A UWindsor archivist had a “horrifying” revelation while researching internment camps Canada set up at the start of the First World War—a personal connection for him.
“I realized that a swimming pool I had swum in as a child at the Cave and Basin in Banff National Park was built by the slave labour of these Ukrainian Canadians,” says Brian Owens.
Dr. Owens was looking into Canada’s internment of people with Austro-Hungarian passports under the 1914 War Measures Act in preparation for commemorations of its 100th anniversary.
Windsor’s Serbian Heritage Museum is part of a national effort to bring attention to this almost-forgotten part of Canadian history. It will unveil a commemorative plaque on Friday, August 22: one of 100 to be displayed in locations across the country. The Ukrainian Canadian Civil Liberties Foundation is coordinating their installation in public venues such including churches and cultural centres dedicated to Ukrainian, Serbian, Croatian, German and Hungarian communities.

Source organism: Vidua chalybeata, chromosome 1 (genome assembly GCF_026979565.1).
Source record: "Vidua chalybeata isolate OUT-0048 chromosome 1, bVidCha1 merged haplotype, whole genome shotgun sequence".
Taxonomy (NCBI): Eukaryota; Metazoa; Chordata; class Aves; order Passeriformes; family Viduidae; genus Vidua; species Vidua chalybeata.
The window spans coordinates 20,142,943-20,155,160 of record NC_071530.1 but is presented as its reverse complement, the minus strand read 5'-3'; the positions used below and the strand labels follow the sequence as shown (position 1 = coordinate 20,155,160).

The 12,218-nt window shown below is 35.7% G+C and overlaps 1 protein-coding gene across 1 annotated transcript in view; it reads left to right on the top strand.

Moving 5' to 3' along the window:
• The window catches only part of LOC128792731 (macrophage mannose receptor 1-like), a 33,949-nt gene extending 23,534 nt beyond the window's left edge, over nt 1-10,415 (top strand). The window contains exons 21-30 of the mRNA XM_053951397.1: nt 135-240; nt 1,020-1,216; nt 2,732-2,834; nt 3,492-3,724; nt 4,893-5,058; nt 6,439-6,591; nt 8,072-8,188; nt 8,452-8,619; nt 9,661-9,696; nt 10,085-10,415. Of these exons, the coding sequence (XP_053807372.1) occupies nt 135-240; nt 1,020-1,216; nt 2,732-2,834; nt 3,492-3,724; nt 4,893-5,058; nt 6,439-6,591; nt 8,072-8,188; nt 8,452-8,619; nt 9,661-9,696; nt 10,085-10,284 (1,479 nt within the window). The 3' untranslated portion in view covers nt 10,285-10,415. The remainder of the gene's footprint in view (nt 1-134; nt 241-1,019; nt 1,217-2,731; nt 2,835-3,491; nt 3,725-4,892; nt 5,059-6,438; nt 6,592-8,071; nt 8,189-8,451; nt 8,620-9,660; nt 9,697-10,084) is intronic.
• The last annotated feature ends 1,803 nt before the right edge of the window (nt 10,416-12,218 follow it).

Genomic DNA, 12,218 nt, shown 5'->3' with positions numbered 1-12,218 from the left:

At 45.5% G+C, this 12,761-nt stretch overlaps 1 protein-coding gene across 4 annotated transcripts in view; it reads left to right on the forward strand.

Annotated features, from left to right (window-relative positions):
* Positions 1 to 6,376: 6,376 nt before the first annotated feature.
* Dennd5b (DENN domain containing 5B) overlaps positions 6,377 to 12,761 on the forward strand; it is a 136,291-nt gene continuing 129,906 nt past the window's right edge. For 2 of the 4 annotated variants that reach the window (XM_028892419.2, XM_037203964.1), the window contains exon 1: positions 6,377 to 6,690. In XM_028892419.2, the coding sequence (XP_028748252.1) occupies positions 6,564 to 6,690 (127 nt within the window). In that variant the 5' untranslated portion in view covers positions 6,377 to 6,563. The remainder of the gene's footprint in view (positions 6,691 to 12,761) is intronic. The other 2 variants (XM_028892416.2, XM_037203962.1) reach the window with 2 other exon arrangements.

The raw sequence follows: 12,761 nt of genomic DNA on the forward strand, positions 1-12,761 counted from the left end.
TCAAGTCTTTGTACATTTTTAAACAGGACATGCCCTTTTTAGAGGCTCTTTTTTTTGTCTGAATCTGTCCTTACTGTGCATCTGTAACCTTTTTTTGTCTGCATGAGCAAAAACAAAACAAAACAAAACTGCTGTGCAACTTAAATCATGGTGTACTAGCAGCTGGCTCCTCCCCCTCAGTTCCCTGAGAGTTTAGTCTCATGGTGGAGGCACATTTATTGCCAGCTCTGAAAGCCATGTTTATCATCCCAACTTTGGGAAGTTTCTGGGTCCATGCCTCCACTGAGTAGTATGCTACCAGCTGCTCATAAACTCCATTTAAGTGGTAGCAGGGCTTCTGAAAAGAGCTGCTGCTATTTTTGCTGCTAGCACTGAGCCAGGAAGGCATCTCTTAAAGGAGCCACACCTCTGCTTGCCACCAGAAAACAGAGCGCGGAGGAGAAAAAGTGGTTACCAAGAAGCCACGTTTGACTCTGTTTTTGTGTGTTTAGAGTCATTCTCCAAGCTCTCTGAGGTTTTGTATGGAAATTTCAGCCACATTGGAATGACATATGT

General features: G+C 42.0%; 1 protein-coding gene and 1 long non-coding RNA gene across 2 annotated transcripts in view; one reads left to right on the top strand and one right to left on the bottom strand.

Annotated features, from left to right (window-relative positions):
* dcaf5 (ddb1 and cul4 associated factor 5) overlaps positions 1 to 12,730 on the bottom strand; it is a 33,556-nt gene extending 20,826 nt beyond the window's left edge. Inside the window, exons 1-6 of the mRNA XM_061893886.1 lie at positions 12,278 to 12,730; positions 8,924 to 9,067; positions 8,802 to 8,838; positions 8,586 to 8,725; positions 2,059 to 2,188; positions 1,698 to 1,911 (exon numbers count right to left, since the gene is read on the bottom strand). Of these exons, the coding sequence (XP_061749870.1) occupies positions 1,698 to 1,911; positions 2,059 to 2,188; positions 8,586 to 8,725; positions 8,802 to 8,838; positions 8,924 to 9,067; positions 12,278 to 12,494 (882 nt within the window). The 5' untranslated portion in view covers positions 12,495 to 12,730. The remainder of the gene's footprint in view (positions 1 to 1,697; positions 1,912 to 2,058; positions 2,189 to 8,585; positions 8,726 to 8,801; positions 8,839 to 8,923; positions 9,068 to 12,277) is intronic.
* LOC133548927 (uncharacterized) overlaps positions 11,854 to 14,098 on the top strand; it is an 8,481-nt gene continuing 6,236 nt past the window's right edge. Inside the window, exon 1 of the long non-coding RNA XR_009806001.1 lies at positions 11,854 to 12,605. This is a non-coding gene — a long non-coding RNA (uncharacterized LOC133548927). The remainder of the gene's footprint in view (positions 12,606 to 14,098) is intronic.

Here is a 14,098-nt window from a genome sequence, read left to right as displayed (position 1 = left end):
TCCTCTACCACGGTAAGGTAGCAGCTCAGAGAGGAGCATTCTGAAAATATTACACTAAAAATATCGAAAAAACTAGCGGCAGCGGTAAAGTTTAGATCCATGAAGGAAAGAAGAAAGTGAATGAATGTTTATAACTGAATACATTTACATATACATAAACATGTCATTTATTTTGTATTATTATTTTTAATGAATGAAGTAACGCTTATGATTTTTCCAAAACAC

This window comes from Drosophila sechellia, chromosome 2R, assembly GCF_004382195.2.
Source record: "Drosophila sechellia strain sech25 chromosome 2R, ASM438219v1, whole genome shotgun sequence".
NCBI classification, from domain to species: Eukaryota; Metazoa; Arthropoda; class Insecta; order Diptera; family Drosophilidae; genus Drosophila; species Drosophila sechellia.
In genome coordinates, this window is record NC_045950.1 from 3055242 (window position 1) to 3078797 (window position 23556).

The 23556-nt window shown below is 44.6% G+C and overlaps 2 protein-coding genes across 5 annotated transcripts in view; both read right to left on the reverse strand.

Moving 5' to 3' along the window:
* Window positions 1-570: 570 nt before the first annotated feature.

Anne Dube, administrative assistant in the Centre for Smart Community Innovation, is of Serbian heritage and has been active in local organizations for more than 40 years. She serves on the museum’s board and invited Owen to help develop an exhibit on the WWI internments.
“About 8.600 men, women and children were designated enemy aliens and interned in camps in Canada’s hinterlands,” Dube says. “I knew absolutely nothing about it until it was brought to my attention.”
She says it is important for people to understand their human rights can disappear overnight with the stroke of a pen: “We have to remain vigilant in defense of our civil liberties.”
The exhibit, which will remain on display until December, will focus on the internment of Ukrainian- and Serbian-Canadians and the subsequent development of civil liberties in this country.
Friday’s event will include the screening of the film Freedom Had a Price as well as tours of the museum, located at 6770 Tecumseh Road East. It is open to the public and begins at 10:40 a.m.